SPN’s Healthcare Working Group provides a platform where state think tanks collaborate on ideas for advancing state-level healthcare reforms, share best practices, and serve as a voice for states in DC and across the 50-state Network.
Healthcare Toolkit: Ten Reforms State Lawmakers Can Implement Now
Imagine a world in which you can visit with your doctor using your iPhone, or only take 10 minutes out of your day to drive to a specialist, or actually spend a full hour with your doctor. This is possible through the state-level reforms and action steps outlined in State Policy Network’s state-focused healthcare toolkit: Ten Reforms State Lawmakers Can Implement Now by Naomi Lopez Bauman of the Goldwater Institute. Bauman is one of several state think tank healthcare experts who have participated in SPN’s Healthcare Solutions Working Group.
Unlike the Affordable Care Act, these healthcare reforms are not “one size fits all.” Instead, they may be tailored to each state—and they are already working. Think tanks in Tennessee, Oklahoma, Ohio, and Wyoming have educated their state populations on these reforms, many of which have passed. From telemedicine to direct primary care to repealing certificate of need laws, the toolkit provides an action plan for state-level reforms.
Medicaid Waiver Toolkit
This toolkit outlines twenty reforms that states can pursue to overcome Washington’s bureaucratic red tape. By taking advantage of opportunities that already exist and demanding even greater flexibility through the process, states can innovate with more affordable, accessible, market- driven healthcare solutions whether or not Washington passes reforms dismantling the Affordable Care Act. The reforms envision a Medicaid program that has resources to help the truly needy and has transitioned healthy adults into the workforce where they can live better.
50 States, 50 Stories: The Impact of the Affordable Care Act
With the passage of the ACA, Congress promised Americans that they would be able to keep the plans and doctors they like while paying less for health insurance and healthcare overall. Seven years later, many Americans have fewer choices when it comes to health decisions and are paying more for care and insurance. These stories from around the country highlight state and local challenges and represent the need for a state-based approach that unleashes innovation in healthcare based upon the needs of citizens.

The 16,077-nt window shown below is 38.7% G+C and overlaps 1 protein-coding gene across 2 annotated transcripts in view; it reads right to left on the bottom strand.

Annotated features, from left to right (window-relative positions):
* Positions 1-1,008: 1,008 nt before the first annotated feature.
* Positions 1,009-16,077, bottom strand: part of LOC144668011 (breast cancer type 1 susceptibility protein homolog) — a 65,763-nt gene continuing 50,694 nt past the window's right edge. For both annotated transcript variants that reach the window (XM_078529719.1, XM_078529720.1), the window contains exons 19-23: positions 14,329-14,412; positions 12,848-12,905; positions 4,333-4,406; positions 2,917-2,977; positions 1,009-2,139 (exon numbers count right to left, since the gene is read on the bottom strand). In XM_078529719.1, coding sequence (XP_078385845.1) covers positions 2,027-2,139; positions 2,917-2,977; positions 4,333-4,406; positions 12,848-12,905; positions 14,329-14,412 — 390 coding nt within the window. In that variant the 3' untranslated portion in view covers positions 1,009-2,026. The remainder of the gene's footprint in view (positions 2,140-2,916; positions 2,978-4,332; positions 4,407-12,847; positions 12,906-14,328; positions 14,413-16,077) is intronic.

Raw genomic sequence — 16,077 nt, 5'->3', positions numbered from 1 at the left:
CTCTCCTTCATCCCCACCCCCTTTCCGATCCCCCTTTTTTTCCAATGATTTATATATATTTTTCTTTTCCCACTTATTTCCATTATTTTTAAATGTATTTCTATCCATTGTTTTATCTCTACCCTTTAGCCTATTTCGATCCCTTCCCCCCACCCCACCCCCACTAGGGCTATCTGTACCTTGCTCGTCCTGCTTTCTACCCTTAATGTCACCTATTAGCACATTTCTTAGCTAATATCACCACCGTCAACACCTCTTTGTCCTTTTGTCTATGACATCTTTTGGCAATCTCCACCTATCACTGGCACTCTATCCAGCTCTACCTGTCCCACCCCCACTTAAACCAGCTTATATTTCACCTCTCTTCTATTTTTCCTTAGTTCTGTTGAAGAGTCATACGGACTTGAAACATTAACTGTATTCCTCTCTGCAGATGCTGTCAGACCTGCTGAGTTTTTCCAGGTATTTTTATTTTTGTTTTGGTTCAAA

Despite the sweeping reforms of Obamacare, healthcare costs and access remain concerns among Americans. Policymakers on both sides are suggesting reforms that range from a fully government-run system to more targeted reforms that alleviate specific concerns such as prescription drug pricing and improving access through direct primary care.
State Policy Network conducted a national survey and conjoint experiment with over 1,500 registered voters to understand the most and least appealing aspects of healthcare reforms in the current policy debate. The objective was to identify which reform features draw the most support or opposition to healthcare reform packages.
Sweeping liberal healthcare reform packages included summaries of the proposals currently being touted in policy debate, projected costs, payment plans, effects on taxation, and projected outcomes. The research demonstrates that support for liberal plans drops precipitously as Americans understand the likely impacts on access to healthcare, rationing, and wait times. Although not a strong driver of opinions, support for liberal plans decreases as the cost increase past $1 trillion, resulting in tax uncertainty and large tax increases for every American.
Conservative reform packages tend to focus on targeted areas of healthcare delivery that are designed to increase access, improve health, and lower costs. Researchers tested the impact of reform features such as certificate of need reforms, direct primary care, drug pricing, essential health benefits, health savings accounts, portability, tax benefits, and price transparency. Americans respond strongly to reform packages that promise greater pricing transparency when it comes to hospitals, doctors, and drugs. When discussing access and costs, the research shows Americans favor reform packages that allow portability of health insurance across state lines, lower drug prices, and promote direct primary care.
The research finds that Americans are most concerned about the likely negative effects Medicaid expansion will have on healthcare access and quality. Additionally, the survey found participants were concerned about the effects of a growing Medicaid budget on other government spending on essential services and education.
The research demonstrates that Americans are moved most not by details, but by specific descriptions of results – how reform packages will improve or harm access to quality healthcare, increase or decrease personal control and general transparency, or affect other priorities in state policies.
Discussions about healthcare reforms should focus on setting a positive vision of specific improvements in how people experience healthcare, in contrast with negative alternatives, by focusing on two key components:
Access & Quality
Control & Costs